Turns out, they were all wrong.
The economics of Hyperloop... work
Last month, Hyperloop Transportation Technologies -- a venture-backed company that took up Musk's offer to try to implement his Hyperloop plans -- announced it has signed a deal to begin construction of a prototype, five-mile-long Hyperloop next year. HTT estimates the cost will be $100 million.
$100 million -- that's about $20 million per mile, or only about 26% more than the per-mile cost embedded in Musk's original estimate of $6 billion for 380 miles. It's nowhere near the $263 million per mile cost embedded in Prof. Anderson's estimate. What's more, while critics were taking essentially cost-free potshots at Musk's Hyperloop, HTT is prepared to put money where its mouth is -- and prove that its math (and Musk's math) is right.
To fund the prototype Hyperloop, HTT plans to launch an IPO later this year, hoping to raise at least the $100 million needed to create the world's first Hyperloop.
What it means to investors
Fans of the concept may worry that excitement over the first commercial Hyperloop could eclipse enthusiasm for Tesla stock. After all, at a current enterprise value of 543 times EBITDA, according to S&P Capital IQ data, Tesla stock appears to be valued more on hype than on profits. If fickle investors get distracted by Hyperloop dreams, that could certainly affect Tesla shares.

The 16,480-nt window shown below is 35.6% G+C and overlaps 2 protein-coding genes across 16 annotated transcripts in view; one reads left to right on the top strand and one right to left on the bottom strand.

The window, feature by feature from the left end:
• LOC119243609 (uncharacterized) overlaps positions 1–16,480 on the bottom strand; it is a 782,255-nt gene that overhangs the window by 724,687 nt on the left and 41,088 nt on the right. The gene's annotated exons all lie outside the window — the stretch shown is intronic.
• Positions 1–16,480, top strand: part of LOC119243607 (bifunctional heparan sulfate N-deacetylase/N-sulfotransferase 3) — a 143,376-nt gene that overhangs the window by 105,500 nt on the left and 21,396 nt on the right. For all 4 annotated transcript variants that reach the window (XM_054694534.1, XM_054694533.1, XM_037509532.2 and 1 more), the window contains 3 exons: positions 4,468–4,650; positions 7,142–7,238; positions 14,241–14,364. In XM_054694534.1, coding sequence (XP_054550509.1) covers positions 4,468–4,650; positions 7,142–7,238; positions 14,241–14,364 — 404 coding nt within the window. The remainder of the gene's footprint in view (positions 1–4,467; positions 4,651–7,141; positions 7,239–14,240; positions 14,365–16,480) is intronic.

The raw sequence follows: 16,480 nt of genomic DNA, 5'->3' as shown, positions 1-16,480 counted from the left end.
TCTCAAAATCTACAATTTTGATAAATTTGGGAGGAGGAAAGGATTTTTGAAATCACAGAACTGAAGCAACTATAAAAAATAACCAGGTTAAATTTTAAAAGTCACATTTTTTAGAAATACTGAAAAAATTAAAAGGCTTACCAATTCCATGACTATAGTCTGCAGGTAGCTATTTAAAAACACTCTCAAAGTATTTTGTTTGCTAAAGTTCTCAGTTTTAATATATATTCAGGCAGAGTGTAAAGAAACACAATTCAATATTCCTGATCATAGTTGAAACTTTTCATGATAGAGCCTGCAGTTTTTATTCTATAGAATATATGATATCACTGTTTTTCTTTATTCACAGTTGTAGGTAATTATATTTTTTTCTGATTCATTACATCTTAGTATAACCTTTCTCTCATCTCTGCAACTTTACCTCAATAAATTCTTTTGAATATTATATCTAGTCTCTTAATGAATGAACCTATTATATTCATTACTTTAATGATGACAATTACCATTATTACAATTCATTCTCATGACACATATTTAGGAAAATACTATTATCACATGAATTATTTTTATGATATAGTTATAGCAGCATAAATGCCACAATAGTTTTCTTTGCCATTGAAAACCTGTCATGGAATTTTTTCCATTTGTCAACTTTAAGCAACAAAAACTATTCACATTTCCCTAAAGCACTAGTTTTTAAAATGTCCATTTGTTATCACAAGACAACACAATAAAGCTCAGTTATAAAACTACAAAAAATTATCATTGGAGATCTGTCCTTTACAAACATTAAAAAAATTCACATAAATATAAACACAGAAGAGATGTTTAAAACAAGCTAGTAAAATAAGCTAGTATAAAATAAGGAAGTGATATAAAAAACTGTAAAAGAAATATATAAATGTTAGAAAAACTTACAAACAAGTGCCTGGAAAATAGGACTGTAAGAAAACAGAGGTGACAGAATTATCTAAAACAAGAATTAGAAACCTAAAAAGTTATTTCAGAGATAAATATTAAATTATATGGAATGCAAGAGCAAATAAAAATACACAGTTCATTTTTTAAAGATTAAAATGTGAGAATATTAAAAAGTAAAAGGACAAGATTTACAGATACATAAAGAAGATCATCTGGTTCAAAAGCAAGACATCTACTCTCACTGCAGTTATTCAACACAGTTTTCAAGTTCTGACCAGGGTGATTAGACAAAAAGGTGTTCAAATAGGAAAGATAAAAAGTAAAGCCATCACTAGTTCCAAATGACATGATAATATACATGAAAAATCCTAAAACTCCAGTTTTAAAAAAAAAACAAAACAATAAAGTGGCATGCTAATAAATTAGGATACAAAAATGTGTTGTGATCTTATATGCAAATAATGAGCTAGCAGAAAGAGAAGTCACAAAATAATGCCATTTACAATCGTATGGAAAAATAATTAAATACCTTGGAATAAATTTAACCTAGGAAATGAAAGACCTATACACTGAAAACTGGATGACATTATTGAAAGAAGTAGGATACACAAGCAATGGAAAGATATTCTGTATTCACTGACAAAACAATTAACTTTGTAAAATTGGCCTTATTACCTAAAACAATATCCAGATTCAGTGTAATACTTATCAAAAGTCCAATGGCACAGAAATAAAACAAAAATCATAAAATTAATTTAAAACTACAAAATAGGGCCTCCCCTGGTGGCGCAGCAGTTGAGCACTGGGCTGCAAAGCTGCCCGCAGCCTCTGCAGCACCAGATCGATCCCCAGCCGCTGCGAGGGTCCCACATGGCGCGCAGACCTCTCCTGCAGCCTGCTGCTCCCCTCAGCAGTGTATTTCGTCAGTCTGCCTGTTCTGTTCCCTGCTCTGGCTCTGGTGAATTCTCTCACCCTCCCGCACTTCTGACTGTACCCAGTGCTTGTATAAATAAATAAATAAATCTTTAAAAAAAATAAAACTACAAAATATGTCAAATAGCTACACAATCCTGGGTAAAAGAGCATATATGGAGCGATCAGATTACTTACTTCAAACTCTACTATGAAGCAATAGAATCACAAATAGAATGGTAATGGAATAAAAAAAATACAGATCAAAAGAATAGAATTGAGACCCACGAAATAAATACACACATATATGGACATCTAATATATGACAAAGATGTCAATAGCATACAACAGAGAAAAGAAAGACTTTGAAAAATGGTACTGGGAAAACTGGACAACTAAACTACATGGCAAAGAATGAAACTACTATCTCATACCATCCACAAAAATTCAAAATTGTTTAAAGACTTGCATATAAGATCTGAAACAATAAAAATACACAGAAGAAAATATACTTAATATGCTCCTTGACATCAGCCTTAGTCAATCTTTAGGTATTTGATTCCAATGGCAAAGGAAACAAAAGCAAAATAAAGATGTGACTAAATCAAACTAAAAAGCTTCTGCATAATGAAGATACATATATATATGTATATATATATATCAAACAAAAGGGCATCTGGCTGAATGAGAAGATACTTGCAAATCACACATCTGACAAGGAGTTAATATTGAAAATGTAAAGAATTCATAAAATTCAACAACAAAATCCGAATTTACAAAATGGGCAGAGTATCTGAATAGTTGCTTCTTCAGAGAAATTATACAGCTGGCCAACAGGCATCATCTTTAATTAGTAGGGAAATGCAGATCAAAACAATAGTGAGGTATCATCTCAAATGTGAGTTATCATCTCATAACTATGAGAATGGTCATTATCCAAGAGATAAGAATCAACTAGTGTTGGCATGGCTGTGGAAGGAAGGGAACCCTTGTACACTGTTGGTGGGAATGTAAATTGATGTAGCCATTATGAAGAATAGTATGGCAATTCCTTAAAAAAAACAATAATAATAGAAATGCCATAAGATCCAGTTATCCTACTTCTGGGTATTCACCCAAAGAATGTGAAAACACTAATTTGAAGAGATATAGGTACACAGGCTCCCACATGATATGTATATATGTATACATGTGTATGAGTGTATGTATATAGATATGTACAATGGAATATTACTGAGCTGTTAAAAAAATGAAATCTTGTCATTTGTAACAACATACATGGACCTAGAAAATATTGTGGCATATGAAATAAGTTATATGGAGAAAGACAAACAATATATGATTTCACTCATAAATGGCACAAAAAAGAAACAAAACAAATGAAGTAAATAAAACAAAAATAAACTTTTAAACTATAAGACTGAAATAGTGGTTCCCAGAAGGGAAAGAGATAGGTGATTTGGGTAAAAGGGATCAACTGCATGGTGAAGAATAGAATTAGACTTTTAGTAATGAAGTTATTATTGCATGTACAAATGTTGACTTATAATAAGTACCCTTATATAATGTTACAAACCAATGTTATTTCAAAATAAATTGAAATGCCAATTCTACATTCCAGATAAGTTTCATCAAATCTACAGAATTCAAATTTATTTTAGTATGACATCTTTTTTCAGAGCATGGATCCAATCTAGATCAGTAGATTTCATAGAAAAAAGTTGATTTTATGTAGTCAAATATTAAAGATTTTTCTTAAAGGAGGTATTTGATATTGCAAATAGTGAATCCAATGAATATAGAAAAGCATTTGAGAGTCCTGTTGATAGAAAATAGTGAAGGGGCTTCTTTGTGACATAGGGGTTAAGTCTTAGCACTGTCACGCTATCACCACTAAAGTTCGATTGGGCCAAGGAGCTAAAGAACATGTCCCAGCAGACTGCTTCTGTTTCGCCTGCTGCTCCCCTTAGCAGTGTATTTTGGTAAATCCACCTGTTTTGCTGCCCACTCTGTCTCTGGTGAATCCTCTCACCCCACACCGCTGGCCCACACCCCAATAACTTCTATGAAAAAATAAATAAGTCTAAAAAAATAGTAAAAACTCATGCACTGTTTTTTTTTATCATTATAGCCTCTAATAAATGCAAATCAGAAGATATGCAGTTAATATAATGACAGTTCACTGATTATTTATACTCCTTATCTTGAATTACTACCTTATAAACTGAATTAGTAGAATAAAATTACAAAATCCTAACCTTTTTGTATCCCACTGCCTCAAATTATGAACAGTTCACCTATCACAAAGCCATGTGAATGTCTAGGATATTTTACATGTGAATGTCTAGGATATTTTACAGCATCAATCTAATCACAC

As far as Tesla the business goes, though, I don't think investors have much to worry about in the short term. For one thing, even HTT doesn't expect to have its prototype running before 2019, and widescale rollout of the technology could take decades longer than that -- by which time, Tesla will either be an established automaker, or a high-profile flameout. For another, since HTT will by definition be a point-to-point system, there will still be a need for localized travel around those major points -- in a word: Cars.
As for the idea of investing in HTT itself... it's hard to say much about that at the present. If HTT's math is right, this is a company that could one day become wildly profitable, but we'll need to take a look at the S-1 filing with the SEC to figure out exactly how wild that profitability will be.
For now, just rest assured: As soon as the S-1 comes out, we'll let you know.
Fool contributor Rich Smith does not own shares of, nor is he short, any company named above. You can find him on CAPS, publicly pontificating under the handle TMFDitty, where he's currently ranked No. 293 out of more than 75,000 rated members.
The Motley Fool recommends Tesla Motors. The Motley Fool owns shares of Tesla Motors. Try any of our Foolish newsletter services free for 30 days. We Fools may not all hold the same opinions, but we all believe that considering a diverse range of insights makes us better investors. The Motley Fool has a disclosure policy.